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The European Commission is investigating Microsoft’s interoperability pledge that it will support OpenDocument Format (ODF) in Office 2007 service pack two (SP2).

Regulators at the anti-trust arm of the EC said in a statement today that it welcomed “any step that Microsoft took towards genuine interoperability, more consumer choice and less vendor lock-in”.

Yesterday in its latest attempt to silence critics, Microsoft proclaimed that Office 2007 SP2 – which isn’t expected to land until around the first half of next year – will support rival file format ODF used by open source fanciers such as IBM and Sun Microsystems.

The commission said it would investigate whether that announcement really did mean "better interoperability", allowing customers "to process and exchange their documents with the software product of their choice".

Microsoft’s meat and potatoes offering will provide format support via its office suites’ “save” menu for ODF 1.1, Adobe’s Portable Document Format (PDF) 1.5 and XML Paper Specification (XPS). In addition it will cough up new APIs that should allow developers, working within Office, to make file formats more compatible.

But the software giant’s decision to finally embrace ODF has been blasted by sceptics who view Microsoft’s latest move as a well-timed PR stunt, in its effort to convince the EC that it has become a more caring and sharing member of the developer community at large.

Standards Norway deputy managing director Ivar Jachwitz reckoned Microsoft’s commitment to ODF could not be proven until Office 2007 SP2 reaches the firm’s considerable customer base.

“We have heard a lot of promises from Microsoft, but as of yet, we are hoping for results,” he said.

ODF Alliance director Marino Marcich, managing director yesterday agreed with that sentiment. He said: "The proof will be whether and when Microsoft's promised support for ODF is on par with its support for its own format. Governments will be looking for actual results, not promises in press releases."

Since January the commission has been probing alleged competition law violations by the software multinational. Microsoft has been lambasted by many who claim that the firm has abused its dominant market position.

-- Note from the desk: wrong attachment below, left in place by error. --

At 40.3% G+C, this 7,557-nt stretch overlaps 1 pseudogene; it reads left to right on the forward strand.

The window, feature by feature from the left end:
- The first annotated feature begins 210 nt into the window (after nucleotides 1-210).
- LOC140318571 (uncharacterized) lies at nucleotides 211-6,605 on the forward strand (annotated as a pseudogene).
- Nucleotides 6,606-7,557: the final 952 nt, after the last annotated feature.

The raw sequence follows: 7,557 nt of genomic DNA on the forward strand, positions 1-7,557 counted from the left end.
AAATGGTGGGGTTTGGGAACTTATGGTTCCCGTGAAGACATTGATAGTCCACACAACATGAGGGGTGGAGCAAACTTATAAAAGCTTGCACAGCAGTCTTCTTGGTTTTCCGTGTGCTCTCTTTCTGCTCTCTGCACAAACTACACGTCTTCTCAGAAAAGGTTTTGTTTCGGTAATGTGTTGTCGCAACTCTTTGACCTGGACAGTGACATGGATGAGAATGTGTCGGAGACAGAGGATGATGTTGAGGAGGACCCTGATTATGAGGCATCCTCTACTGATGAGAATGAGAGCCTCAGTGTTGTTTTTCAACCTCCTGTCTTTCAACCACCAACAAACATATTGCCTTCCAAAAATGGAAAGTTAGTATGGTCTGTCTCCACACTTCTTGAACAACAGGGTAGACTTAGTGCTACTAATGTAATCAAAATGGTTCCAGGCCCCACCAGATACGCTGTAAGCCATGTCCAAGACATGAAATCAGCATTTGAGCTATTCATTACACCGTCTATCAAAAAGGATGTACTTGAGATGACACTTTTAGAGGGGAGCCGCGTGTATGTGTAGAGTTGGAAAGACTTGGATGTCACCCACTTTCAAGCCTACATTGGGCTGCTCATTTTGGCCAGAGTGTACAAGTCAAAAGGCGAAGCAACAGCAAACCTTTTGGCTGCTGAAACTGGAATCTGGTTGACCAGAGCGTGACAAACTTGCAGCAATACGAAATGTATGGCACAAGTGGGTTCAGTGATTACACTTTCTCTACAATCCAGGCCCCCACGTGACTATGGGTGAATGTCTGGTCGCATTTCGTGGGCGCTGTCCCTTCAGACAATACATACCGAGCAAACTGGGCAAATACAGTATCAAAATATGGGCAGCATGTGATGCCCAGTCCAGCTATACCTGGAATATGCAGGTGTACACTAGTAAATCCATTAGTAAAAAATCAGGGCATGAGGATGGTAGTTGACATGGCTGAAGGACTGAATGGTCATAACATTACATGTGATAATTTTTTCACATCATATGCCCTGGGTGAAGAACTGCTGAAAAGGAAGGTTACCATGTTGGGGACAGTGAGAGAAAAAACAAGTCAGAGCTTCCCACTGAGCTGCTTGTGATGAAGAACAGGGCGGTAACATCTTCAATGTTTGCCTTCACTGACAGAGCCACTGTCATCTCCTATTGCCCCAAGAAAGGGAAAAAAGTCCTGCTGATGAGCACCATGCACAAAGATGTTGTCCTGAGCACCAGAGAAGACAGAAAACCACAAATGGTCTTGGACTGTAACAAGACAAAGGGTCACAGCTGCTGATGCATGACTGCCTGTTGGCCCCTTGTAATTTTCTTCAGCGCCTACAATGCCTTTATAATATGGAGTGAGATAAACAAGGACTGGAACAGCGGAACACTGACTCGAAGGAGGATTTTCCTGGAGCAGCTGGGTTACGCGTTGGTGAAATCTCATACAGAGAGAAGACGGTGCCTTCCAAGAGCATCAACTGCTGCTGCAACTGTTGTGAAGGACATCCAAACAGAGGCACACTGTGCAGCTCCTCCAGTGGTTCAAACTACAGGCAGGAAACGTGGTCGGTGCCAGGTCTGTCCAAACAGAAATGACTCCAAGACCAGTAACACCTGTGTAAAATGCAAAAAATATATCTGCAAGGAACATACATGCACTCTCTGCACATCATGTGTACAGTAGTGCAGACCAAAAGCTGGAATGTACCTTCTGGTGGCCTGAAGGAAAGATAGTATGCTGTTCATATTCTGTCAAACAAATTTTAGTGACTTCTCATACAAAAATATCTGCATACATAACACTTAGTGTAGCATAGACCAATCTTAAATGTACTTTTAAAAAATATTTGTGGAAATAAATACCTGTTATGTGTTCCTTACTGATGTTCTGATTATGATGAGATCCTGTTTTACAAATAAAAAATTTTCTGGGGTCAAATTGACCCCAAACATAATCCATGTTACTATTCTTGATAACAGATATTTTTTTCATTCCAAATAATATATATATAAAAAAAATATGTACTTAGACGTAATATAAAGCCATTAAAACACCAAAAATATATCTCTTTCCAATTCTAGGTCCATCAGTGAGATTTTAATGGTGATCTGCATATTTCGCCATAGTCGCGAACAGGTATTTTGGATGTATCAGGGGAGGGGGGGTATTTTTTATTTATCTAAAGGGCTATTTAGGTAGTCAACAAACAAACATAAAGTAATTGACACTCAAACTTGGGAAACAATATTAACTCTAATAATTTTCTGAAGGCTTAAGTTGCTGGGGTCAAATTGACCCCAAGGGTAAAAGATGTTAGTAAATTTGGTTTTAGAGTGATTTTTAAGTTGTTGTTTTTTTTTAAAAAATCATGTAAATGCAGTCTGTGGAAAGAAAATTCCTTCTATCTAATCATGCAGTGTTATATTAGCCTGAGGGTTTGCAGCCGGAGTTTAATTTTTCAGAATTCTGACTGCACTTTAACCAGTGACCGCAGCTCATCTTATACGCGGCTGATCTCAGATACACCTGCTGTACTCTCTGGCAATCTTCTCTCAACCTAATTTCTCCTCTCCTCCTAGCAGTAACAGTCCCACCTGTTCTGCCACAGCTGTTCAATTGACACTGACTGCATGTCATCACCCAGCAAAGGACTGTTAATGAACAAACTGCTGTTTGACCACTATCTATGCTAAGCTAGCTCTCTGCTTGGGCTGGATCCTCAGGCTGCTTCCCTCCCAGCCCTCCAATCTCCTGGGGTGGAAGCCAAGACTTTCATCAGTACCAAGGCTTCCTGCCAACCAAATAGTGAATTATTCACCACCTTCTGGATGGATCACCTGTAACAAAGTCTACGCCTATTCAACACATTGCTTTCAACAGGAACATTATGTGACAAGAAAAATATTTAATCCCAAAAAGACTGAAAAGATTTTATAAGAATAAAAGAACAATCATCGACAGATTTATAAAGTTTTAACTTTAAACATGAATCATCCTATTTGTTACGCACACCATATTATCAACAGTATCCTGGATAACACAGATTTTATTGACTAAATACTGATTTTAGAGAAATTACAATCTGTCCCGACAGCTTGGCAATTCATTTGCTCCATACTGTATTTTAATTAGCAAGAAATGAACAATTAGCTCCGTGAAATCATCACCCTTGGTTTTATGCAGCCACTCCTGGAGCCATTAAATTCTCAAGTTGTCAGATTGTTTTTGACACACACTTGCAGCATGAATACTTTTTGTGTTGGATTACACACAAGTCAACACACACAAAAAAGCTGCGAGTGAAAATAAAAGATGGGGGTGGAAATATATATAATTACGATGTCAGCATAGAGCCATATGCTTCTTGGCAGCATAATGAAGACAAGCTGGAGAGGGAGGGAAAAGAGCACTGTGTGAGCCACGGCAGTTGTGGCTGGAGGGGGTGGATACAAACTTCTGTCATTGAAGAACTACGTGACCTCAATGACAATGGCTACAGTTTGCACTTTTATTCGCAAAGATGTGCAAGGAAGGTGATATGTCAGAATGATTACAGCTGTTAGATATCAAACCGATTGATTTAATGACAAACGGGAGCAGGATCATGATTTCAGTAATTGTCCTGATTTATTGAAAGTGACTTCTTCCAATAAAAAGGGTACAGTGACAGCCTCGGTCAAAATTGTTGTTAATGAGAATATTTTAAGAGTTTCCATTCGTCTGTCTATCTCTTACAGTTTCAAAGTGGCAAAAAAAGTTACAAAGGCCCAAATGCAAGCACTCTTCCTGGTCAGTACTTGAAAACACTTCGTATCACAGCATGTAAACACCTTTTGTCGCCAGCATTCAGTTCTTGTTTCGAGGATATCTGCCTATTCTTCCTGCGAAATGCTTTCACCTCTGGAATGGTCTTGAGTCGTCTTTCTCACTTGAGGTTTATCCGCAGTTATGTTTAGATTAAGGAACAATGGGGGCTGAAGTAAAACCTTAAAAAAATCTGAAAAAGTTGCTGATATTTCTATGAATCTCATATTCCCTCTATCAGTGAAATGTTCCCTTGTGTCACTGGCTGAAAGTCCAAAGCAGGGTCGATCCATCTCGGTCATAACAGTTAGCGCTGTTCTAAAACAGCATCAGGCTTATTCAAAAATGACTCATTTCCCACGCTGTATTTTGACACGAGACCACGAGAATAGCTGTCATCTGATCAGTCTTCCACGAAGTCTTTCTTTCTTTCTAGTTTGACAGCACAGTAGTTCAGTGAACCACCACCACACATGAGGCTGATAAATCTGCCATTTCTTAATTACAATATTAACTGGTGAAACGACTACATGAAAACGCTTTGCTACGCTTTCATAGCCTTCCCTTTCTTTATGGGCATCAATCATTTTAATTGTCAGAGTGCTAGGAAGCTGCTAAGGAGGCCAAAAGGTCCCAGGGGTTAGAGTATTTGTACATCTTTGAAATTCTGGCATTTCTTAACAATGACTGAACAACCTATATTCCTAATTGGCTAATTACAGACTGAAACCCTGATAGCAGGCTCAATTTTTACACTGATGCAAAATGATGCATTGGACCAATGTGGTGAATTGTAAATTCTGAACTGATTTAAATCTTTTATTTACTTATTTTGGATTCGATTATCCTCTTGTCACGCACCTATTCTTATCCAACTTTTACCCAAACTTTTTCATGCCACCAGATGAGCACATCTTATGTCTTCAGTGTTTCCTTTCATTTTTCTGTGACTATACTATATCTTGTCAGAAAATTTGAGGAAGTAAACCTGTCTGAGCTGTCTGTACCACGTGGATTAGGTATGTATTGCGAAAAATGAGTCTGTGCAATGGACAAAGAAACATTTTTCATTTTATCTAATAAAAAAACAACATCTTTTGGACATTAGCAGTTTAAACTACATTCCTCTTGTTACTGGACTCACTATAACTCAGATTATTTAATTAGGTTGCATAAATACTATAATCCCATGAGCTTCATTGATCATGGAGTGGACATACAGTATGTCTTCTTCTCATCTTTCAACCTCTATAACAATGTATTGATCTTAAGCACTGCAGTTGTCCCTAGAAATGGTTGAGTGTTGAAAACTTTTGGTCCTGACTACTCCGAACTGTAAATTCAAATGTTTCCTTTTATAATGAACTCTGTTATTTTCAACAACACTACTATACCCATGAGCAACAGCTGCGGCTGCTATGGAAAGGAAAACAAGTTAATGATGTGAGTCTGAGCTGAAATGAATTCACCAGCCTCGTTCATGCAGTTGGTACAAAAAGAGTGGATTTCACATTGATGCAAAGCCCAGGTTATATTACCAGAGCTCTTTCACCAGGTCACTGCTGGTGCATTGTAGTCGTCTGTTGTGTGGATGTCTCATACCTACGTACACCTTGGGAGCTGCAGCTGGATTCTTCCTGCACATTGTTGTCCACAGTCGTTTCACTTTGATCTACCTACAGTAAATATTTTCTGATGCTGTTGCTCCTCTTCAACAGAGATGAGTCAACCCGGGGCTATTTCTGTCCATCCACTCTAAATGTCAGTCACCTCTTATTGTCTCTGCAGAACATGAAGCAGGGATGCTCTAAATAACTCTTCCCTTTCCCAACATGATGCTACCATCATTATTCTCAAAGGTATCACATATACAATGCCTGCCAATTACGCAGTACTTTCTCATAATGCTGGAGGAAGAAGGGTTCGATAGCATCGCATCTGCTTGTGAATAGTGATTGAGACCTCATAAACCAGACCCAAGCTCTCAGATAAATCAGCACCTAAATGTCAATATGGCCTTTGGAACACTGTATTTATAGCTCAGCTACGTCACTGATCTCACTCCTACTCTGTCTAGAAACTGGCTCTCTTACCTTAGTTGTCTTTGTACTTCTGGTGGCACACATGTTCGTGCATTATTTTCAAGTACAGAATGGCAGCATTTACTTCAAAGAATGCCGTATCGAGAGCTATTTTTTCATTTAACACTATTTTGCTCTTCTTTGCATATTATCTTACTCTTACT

The EC has been looking at Microsoft's approach to interoperability across a number of areas. As part of this ongoing probe the commission is scrutinising the company's contentious file format Office Open XML (OOXML), on the grounds that the specification doesn't work with those of competitors.

Microsoft in March this year secured enough votes to see OOXML approved as an international standard, despite a wide range of complaints against it.

The company’s file format (29500) was handed over to the standards bodies and renamed Open XML to signify it was no longer exclusively a Redmond specification, which followed ratification of the spec by the International Standardisation Organisation and the International Electrotechnical Commission.

Microsoft’s interoperability and standards developer Jason Matusow hit back at critics of the firm’s newly-proclaimed openness. He said in a post on his blog yesterday:

There is a continuum of thought related to interoperability reaching back many years based on the growth of Microsoft’s enterprise business, all of which has been affected by the regulatory activity in the U.S. and Europe.

This is overlaying the real-world issues customers face as the world continues to progress toward network ubiquity and the desire to exchange an ever-increasing range of data electronically.

But one glaring fact remains buried underneath Microsoft’s ongoing efforts to be recast as a cuddly, friendly giant – Office support for OXML is perhaps years away. ®

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